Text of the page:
The London Patient, Second Man Cured Of HIV

The second man to be cured of HIV, The London PatientPhoto By: NIAID/Flickr

Doctors around the world have been trying to find a cure for HIV ever since the epidemic began. Finally, a second man was diagnosed free of the virus.

HIV or the Human Immunodeficiency Virus causes AIDS or Acquired Immunodeficiency Syndrome when untreated. AIDS is a condition in humans in which progressive failure of the immune system allows life-threatening opportunistic infections and cancers to thrive. 

Doctors announced that a second man, who prefers disclosed and to be called the London Patient, is cured and free of the virus after months of being off his antiretroviral pills with no regression.

The news comes nearly 12 years later from the first patient known to have been cured of HIV.

This success confirms that a cure is within reach, difficult but possible. “This will inspire people that cure is not a dream,” said Dr. Annemarie Wensing, a virologist at the University Medical Center Utrecht in the Netherlands. “It’s reachable.”

Timothy Ray Brown, 52, who now lives in Palm Springs, California, the so-called Berlin patient who later went public, made history as the first person ever to be “cured” of HIV. At the time, he had Leukemia, and when chemotherapy didn’t work, he needs two bone marrow transplants.

Like Brown, the London Patient had a Bone Marrow Stem Cell transplant to treat cancer.

Brown and the London Patient both received stem cells from a donor with a rare mutation in the protein called CCR5, which rests on the surface of certain immune cells. HIV uses the protein to enter those cells but cannot latch on to the mutated version, which prevents HIV from thriving.

But, unlike the London Patient, Brown was given harsh immunosuppressive drugs of a kind that is no longer used and suffered sever complications for months after the transplant. He was placed in an induced coma at one point and nearly died.

Once it became clear that Brown was cured, scientists set out to duplicate his result with other cancer patients infected with HIV.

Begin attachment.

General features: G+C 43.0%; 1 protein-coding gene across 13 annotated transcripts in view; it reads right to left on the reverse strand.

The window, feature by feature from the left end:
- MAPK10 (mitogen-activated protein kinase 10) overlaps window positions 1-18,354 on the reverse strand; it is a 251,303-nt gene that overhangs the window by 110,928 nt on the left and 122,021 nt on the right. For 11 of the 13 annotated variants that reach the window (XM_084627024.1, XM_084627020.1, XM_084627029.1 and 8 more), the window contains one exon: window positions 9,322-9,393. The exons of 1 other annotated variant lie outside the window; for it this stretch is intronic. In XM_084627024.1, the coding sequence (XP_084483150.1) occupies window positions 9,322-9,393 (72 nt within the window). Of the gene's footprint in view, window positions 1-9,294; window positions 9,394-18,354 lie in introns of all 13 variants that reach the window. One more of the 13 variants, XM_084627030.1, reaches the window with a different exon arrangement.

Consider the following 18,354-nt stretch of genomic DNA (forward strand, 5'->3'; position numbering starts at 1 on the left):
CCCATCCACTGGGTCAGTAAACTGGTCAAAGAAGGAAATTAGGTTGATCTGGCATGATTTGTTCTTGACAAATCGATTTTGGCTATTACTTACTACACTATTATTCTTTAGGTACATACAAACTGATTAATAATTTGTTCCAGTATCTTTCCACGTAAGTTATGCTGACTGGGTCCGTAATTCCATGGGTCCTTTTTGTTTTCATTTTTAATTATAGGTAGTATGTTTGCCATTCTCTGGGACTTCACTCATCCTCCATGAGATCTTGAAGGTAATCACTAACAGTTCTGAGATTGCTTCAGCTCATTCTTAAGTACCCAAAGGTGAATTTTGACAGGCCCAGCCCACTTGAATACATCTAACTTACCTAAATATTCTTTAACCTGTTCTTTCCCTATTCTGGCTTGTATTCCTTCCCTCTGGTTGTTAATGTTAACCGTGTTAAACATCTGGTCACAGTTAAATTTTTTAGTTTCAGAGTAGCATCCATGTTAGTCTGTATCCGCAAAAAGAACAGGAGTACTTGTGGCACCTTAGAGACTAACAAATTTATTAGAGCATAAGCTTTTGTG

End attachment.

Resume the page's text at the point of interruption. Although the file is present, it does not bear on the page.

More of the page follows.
In case after case, the virus came roaring back, often around nine months after the patients stopped taking antiretroviral drugs, or else the patients died of cancer. The failures left scientists wondering whether Mr. Brown’s cure would remain a fluke. Up until the London Patient proved their research was getting somewhere.

In contrast, the London Patient says that: A near-death experience is not required for the procedure to work.

He had Hodgkin’s lymphoma and received a bone-marrow transplant from a donor with the CCR5 mutation in May 2016. He, too, received immunosuppressive drugs, but the treatment was much less intense, in line with current standards for transplant patients.

In retrospect, bone marrow transplants are used to treat patients with cancer, not HIV. Transplants are risky and can cause side effects that can last for years.

The medical community don’t see bone marrow transplants as the solution but provides a door towards one. Rearming the body with immune cells similarly modified to resist HIV might well succeed as a practical treatment, experts said.

He quit taking anti-H.I.V. drugs in September 2017, making him the first patient since Mr. Brown to remain virus-free for more than a year after stopping.

“I think this does change the game a little bit,” said Dr. Ravindra Gupta, a virologist at University College London who presented the findings at the Seattle meeting. “Everybody believed after the Berlin patient that you needed to nearly die basically to cure HIV, but now maybe you don’t.”

None of this guarantees that the London patient is forever out of the woods, but the similarities to Mr. Brown’s recovery offer reason for optimism, Dr. Gupta said.

Most people with the HIV-resistant mutation, called delta 32, are of Northern European descent. IciStem maintains a database of about 22,000 such donors.

So far, its scientists are tracking 38 HIV-infected people who have received bone-marrow transplants, including six from donors without the mutation.

The London Patient is 36 on this list. Another one, number 19 on the list and referred to as the “Düsseldorf patient,” has been off anti-HIV drugs for four months. Details of that case will be presented at the Seattle conference later this week.

As of date, nearly 37 million people are affected by HIV. Likewise, 37 million people await the development of this groundbreaking outcome.

Although millions of people diagnosed with HIV are well and can typically live with the average life span by taking a daily pill, this was not the solution to Aids long-term.

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